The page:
The Clemmensen reduction is a reduction of aldehyde and ketones into the saturated hydrocarbon. This reaction takes place in the presence of zinc amalgam and concentrated hydrochloric acid. Hence, the substrate must be stable to strong acid. This is named after Danish chemist Erik Christian Clemmensen. It was first reported in 1913. It is compatible with a wolf-kishner reduction which uses basic conditions.
Introduction of Clemmensen reduction
“The reduction of carbonyl groups (aldehyde or ketone) into the methylene group by using zing amalgam and hydrochloric acid is known as Clemmensen reduction.”
This reduction is particularly effective in reducing aryl-alkyl ketones. It is mostly used for the conversion of acyl benzene into the alkyl benzene. However, it can also reduce other aldehyde and ketones that are not sensitive to acid.
Mechanism of Clemmensen reduction
The mechanism of the Clemmensen reduction is not fully understood. This is because some complex reactions may happen on the surface of zinc catalysts. This reduction is not involved in the formation of alcohol.
This mechanism involves the protonation of the carbonyl oxygen. Hence, Zn attacks the partially positive charged carbonyl carbon.
It is a radical process that involves the reduction on the surface of Zn metal.
Examples of Clemmensen reduction
Application of Clemmensen reduction
- This reduction is widely used in the conversion of the carbonyl group into the methylene group.
- This reaction is widely used in the preparation of polycyclic aromatics.
- It produces aromatic compounds containing unbranched side hydrocarbon chains.
- It involves the reduction of aliphatic, as well as mixed aliphatic-aromatic carbonyl compounds.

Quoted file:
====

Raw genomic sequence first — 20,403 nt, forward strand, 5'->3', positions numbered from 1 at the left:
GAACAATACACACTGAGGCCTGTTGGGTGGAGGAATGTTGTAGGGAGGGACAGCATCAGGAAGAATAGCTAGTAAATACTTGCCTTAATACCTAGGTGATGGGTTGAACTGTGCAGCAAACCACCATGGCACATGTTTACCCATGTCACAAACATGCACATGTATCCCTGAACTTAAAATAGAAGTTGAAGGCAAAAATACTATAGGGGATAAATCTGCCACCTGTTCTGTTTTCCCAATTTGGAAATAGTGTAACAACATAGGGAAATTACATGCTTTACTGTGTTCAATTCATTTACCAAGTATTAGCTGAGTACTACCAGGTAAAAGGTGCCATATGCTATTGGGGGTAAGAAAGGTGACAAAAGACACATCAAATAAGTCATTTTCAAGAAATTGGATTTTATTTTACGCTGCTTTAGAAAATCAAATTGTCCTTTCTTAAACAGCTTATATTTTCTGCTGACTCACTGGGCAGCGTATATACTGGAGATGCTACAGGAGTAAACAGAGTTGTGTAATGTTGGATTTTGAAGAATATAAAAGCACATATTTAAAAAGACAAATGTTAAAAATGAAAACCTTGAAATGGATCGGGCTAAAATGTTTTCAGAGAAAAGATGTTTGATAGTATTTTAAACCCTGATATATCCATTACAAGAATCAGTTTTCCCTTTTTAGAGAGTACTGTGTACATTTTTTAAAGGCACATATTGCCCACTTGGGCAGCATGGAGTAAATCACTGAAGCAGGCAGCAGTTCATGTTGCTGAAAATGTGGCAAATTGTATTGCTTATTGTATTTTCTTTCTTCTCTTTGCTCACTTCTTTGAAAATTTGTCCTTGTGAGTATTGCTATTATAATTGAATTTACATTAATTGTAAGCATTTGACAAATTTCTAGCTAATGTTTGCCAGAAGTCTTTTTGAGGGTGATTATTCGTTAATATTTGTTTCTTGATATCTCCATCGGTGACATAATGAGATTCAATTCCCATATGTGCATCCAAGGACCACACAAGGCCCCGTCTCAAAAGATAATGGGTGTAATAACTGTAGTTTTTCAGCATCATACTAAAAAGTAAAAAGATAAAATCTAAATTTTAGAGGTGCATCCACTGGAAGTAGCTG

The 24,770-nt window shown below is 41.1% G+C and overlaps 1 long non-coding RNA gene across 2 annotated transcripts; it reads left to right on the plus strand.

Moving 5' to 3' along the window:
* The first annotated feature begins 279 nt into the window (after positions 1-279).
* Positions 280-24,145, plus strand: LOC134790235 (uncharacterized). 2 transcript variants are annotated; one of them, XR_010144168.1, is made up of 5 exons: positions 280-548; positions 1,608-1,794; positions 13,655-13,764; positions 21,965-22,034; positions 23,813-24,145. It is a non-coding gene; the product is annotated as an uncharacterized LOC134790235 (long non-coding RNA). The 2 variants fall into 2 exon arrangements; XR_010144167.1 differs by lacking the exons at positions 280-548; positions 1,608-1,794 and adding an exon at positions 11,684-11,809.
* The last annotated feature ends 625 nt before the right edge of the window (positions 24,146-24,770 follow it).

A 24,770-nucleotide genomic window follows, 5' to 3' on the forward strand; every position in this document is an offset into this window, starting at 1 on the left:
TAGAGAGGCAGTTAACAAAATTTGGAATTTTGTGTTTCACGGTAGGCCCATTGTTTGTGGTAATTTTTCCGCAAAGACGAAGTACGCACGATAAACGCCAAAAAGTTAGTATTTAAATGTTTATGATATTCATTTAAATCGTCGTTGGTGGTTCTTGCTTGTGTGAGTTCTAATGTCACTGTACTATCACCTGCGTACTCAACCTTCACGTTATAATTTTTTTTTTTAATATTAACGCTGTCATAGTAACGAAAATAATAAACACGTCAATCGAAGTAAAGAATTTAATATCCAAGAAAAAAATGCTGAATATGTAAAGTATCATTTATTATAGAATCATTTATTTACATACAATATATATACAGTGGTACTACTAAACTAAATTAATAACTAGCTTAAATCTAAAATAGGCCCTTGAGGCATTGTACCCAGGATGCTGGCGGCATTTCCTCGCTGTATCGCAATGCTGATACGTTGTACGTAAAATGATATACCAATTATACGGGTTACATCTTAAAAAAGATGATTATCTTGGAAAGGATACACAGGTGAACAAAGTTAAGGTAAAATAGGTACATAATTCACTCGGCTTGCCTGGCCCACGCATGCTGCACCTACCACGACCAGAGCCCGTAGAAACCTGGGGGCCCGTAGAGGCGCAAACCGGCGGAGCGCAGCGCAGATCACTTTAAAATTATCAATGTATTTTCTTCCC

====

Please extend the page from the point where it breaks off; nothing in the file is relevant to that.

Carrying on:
Why Would You Prefer The Wolff-Kishner Over the Clemmensen, Or Vice Versa?
The Clemmensen reduction is made under acidic conditions. Whereas the wolf-kishner reduction uses basic conditions. Therefore, the preference to choose between Clemmensen or Wolf-kishner reduction depends on the nature of the reactant.
What is Clemmensen reduction with an example?
The reduction of aldehyde and ketone into hydrocarbons is known as Clemmensen reduction. For example, the conversion of acetaldehyde into ethane.
Which reagent is used in Clemmensen reduction?
The amalgamated Zn with hydrochloric acid is used as reagents.
Does Zn Hg HCl reduce alcohol?
The amalgamated zinc and hydrochloric acid cannot be used to reduce alcohol. This is because in the presence of HCl alcohols are dehydrated.
In Clemmensen reduction, can zinc be replaced by sodium?
The zinc cannot be replaced with sodium metal. This is because sodium reacts with HCl violently. It results in the formation of hydrogen gas which causes an explosion.
Does rearrangement occur in Clemmensen reduction?
Leonard and Ruyle studied that alpha-aminoketones undergo rearrangement during Clemmensen reduction.
Why doesn’t carboxylic acid undergo Clemmensen reduction?
The carboxylic acid doesn’t undergo Clemmensen reduction. This is because the carbonyl carbon of carboxylic acid does not contain a partial positive charge. In this way, Zn electrons cannot transfer to the carbonyl carbon.
- Textbook of Organic Chemistry by Sana Ullah
- Clemmensen reduction (byjus.com)
- Rearrangement of 𝞪-aminoketones in Clemmensen reduction (chemistry.stackexchange.com)